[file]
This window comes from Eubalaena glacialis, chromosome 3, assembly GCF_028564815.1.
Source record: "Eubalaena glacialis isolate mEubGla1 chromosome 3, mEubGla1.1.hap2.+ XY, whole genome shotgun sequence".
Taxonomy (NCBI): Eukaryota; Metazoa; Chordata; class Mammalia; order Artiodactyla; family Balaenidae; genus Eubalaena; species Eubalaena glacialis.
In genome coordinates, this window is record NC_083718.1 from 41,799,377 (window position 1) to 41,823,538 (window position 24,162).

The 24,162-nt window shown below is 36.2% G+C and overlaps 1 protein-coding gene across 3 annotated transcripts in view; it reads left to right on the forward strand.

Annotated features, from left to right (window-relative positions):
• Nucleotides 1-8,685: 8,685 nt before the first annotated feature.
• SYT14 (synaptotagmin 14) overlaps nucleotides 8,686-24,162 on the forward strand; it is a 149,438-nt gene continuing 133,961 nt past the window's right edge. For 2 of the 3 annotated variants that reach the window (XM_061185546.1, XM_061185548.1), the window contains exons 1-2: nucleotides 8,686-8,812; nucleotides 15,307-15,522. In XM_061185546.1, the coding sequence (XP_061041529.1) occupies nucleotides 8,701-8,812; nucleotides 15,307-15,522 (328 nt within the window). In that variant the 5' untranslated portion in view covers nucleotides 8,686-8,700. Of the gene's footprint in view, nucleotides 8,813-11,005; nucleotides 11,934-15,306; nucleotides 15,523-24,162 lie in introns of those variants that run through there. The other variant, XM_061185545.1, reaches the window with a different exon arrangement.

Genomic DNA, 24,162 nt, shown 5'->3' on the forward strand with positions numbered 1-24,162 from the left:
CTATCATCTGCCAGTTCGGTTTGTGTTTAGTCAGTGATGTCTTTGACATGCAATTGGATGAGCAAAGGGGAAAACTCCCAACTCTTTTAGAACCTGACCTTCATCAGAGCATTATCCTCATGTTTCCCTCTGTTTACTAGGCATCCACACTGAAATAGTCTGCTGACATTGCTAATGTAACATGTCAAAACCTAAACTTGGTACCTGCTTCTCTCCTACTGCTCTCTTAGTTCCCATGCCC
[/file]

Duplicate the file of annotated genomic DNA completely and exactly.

This window comes from Eubalaena glacialis, chromosome 3, assembly GCF_028564815.1.
Source record: "Eubalaena glacialis isolate mEubGla1 chromosome 3, mEubGla1.1.hap2.+ XY, whole genome shotgun sequence".
Taxonomy (NCBI): Eukaryota; Metazoa; Chordata; class Mammalia; order Artiodactyla; family Balaenidae; genus Eubalaena; species Eubalaena glacialis.
In genome coordinates, this window is record NC_083718.1 from 41,799,377 (window position 1) to 41,823,538 (window position 24,162).

The 24,162-nt window shown below is 36.2% G+C and overlaps 1 protein-coding gene across 3 annotated transcripts in view; it reads left to right on the forward strand.

Annotated features, from left to right (window-relative positions):
• Nucleotides 1-8,685: 8,685 nt before the first annotated feature.
• SYT14 (synaptotagmin 14) overlaps nucleotides 8,686-24,162 on the forward strand; it is a 149,438-nt gene continuing 133,961 nt past the window's right edge. For 2 of the 3 annotated variants that reach the window (XM_061185546.1, XM_061185548.1), the window contains exons 1-2: nucleotides 8,686-8,812; nucleotides 15,307-15,522. In XM_061185546.1, the coding sequence (XP_061041529.1) occupies nucleotides 8,701-8,812; nucleotides 15,307-15,522 (328 nt within the window). In that variant the 5' untranslated portion in view covers nucleotides 8,686-8,700. Of the gene's footprint in view, nucleotides 8,813-11,005; nucleotides 11,934-15,306; nucleotides 15,523-24,162 lie in introns of those variants that run through there. The other variant, XM_061185545.1, reaches the window with a different exon arrangement.

Genomic DNA, 24,162 nt, shown 5'->3' on the forward strand with positions numbered 1-24,162 from the left:
CTATCATCTGCCAGTTCGGTTTGTGTTTAGTCAGTGATGTCTTTGACATGCAATTGGATGAGCAAAGGGGAAAACTCCCAACTCTTTTAGAACCTGACCTTCATCAGAGCATTATCCTCATGTTTCCCTCTGTTTACTAGGCATCCACACTGAAATAGTCTGCTGACATTGCTAATGTAACATGTCAAAACCTAAACTTGGTACCTGCTTCTCTCCTACTGCTCTCTTAGTTCCCATGCCC